• In function dispatch_func, smart contract Dispatcher parses the transaction and extracts the original invocations call_i before forwarding them to callees. smart-contract Dispatcher internally verifies the signature of each extracted invocation against its caller’s public key; this can be done by using Solidity function ecrecover(call𝑖,sig𝑖,account𝑖).
  • When running legacy smart contracts on iBatch, the smart contracts need to be rewritten to authenticate the internal calls from Dispatcher smart contract. We propose source code and bytecode rewriting techniques.

Results

  • We conduct extensive cost evaluations, which shows iBatch saves 14.6% ∼ 59.1% Gas cost per invocation with a moderate 2-minute delay and 19.06% ∼ 31.52% Ether cost per invocation with a delay of 0.26 ∼ 1.66 blocks.

Discussion & Key Takeaways

  • We design a lightweight security protocol for batching of smart contract invocations in Ethereum without trusting third-party servers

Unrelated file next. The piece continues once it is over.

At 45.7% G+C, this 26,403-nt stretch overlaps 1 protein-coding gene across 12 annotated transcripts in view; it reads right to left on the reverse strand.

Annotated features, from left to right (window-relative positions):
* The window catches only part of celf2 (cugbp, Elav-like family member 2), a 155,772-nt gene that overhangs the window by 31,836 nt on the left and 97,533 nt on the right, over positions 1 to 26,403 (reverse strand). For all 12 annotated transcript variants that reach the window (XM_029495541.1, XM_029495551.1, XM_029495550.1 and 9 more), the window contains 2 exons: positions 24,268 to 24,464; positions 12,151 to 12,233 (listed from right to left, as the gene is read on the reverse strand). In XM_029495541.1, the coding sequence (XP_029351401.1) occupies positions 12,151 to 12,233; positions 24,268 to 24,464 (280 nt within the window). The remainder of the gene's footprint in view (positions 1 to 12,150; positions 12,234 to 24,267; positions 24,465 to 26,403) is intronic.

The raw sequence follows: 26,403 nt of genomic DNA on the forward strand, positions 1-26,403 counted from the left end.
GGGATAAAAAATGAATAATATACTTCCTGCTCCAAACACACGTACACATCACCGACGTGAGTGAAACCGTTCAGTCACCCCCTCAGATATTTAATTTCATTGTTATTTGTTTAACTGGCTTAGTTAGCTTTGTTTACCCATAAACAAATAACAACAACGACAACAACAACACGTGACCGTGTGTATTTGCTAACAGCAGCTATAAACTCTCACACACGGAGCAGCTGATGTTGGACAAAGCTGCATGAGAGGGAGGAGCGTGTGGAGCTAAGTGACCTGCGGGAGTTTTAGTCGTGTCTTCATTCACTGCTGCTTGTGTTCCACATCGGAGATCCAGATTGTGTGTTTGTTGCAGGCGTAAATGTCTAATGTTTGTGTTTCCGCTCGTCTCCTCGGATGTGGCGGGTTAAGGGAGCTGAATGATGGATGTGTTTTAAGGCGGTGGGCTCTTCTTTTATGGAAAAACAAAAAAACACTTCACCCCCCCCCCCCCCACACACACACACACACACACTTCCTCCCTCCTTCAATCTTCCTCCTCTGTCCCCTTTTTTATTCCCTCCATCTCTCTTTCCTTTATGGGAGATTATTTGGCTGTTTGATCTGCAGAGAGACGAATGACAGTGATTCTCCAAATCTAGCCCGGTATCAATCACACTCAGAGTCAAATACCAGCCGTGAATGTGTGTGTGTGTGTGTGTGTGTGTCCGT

• We design a middleware system implementing the above protocol and propose batching policies from conservative to aggressive batching.
  • We built an evaluation platform for fast and cost-accurate transaction replaying and constructed transaction benchmarks on popular Ethereum applications.

Implications and Follow-ups

  • We note that a recent Ethereum Improvement Proposal (i.e., EIP- 3074) may facilitate the integration of iBatch with legacy smart contracts. In the future, if EIP-3074 is adopted by the Ethereum protocol, it would allow integrating iBatch with legacy smart contracts without rewriting.